Because galaxies do not create perfectly spherical distortions in the fabric of space and the lensing galaxies and quasars are not perfectly aligned, the light from the different images of the background quasar follows paths which have slightly different lengths. Since the brightness of quasars changes over time, astronomers can see the different images flicker at different times, the delays between them depending on the lengths of the paths the light has taken. These delays are directly related to the value of the Hubble constant. “Our method is the most simple and direct way to measure the Hubble constant as it only uses geometry and General Relativity, no other assumptions,” explains co-lead Frédéric Courbin from EPFL, Switzerland

Using the accurate measurements of the time delays between the multiple images, as well as computer models, has allowed the team to determine the Hubble constant to an impressively high precision: 3.8% [4]. “An accurate measurement of the Hubble constant is one of the most sought-after prizes in cosmological research today,” highlights team member Vivien Bonvin, from EPFL, Switzerland. And Suyu adds: “The Hubble constant is crucial for modern astronomy as it can help to confirm or refute whether our picture of the Universe — composed of dark energy, dark matter and normal matter — is actually correct, or if we are missing something fundamental.”

Notes

[1] The study used, alongside the NASA/ESA Hubble Space Telescope, the Keck Telescope, ESO’s Very Large Telescope, the Subaru Telescope, the Gemini Telescope, the Victor M. Blanco Telescope, the Canada-France-Hawaii telescope [CFHT] and the NASA Spitzer Space Telescope. In addition, data from the Swiss 1.2-metre Leonhard Euler Telescope and the MPG/ESO 2.2-metre telescope were used.

Keck Observatory, Mauna Kea, Hawaii, USA
Keck Observatory, Mauna Kea, Hawaii, USA

ESO/VLT at Cerro Paranal, Chile, ESO/VLT at Cerro Paranal, with an elevation of 2,635 metres (8,645 ft) above sea level
ESO/VLT at Cerro Paranal, with an elevation of 2,635 metres (8,645 ft) above sea level.

NAOJ/Subaru Telescope at Mauna Kea Hawaii, USA
NAOJ/Subaru Telescope at Mauna Kea Hawaii, USA

Gemini/North telescope at Mauna Kea, Hawaii, USA
Gemini/North telescope at Mauna Kea, Hawaii, USA

NOAO/CTIO Victor M Blanco 4m Telescope which houses the DECam at Cerro Tololo, Chile
NOAO/CTIO Victor M Blanco 4m Telescope which houses the DECam at Cerro Tololo, Chile

CFHT Telescope, Mauna Kea, Hawaii, USA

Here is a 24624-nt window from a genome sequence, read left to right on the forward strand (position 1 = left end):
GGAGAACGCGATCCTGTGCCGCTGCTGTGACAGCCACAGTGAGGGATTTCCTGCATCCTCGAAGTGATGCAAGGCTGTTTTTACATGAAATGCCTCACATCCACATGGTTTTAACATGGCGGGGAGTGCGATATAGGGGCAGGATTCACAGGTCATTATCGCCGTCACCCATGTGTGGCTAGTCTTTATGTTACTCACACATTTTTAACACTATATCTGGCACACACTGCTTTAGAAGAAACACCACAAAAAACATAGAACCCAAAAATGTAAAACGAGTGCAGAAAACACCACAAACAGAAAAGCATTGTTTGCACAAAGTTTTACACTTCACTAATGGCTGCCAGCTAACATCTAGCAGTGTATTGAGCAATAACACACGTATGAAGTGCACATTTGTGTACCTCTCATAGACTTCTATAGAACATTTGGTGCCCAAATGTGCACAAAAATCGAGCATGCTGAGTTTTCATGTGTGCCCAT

CFHT Telescope, Mauna Kea, Hawaii, USA

NASA/Spitzer Telescope
NASA/Spitzer Telescope

ESO Swiss 1.2 meter  Leonhard Euler Telescope at La Silla
ESO Swiss 1.2 meter Leonhard Euler Telescope at La Silla

MPG/ESO 2.2 meter telescope at Cerro La Silla, Chile
MPG/ESO 2.2 meter telescope at Cerro La Silla, Chile

[2] The gravitational lensing time-delay method that the astronomers used here to achieve a value for the Hubble constant is especially important owing to its near-independence of the three components our Universe consists of: normal matter, dark matter and dark energy. Though not completely separate, the method is only weakly dependent on these.

[3] Gravitational lensing was first predicted by Albert Einstein more than a century ago. All matter in the Universe warps the space around itself, with larger masses producing a more pronounced effect. Around very massive objects, such as galaxies, light that passes close by follows this warped space, appearing to bend away from its original path by a clearly visible amount. This is known as strong gravitational lensing.

[4] The H0LiCOW team determined a value for the Hubble constant of 71.9±2.7 kilometres per second per Megaparsec. In 2016 scientists using Hubble measured a value of 73.24±1.74 kilometres per second per Megaparsec. In 2015, the ESA Planck Satellite measured the constant with the highest precision so far and obtained a value of 66.93±0.62 kilometres per second per Megaparsec.

This research was presented in a series of papers to appear in the Monthly Notices of the Royal Astronomical Society.

Link to science paper 1
Link to science paper 2
Link to science paper 3
Link to science paper 4
Link to science paper 5
H0LiCOW cooperation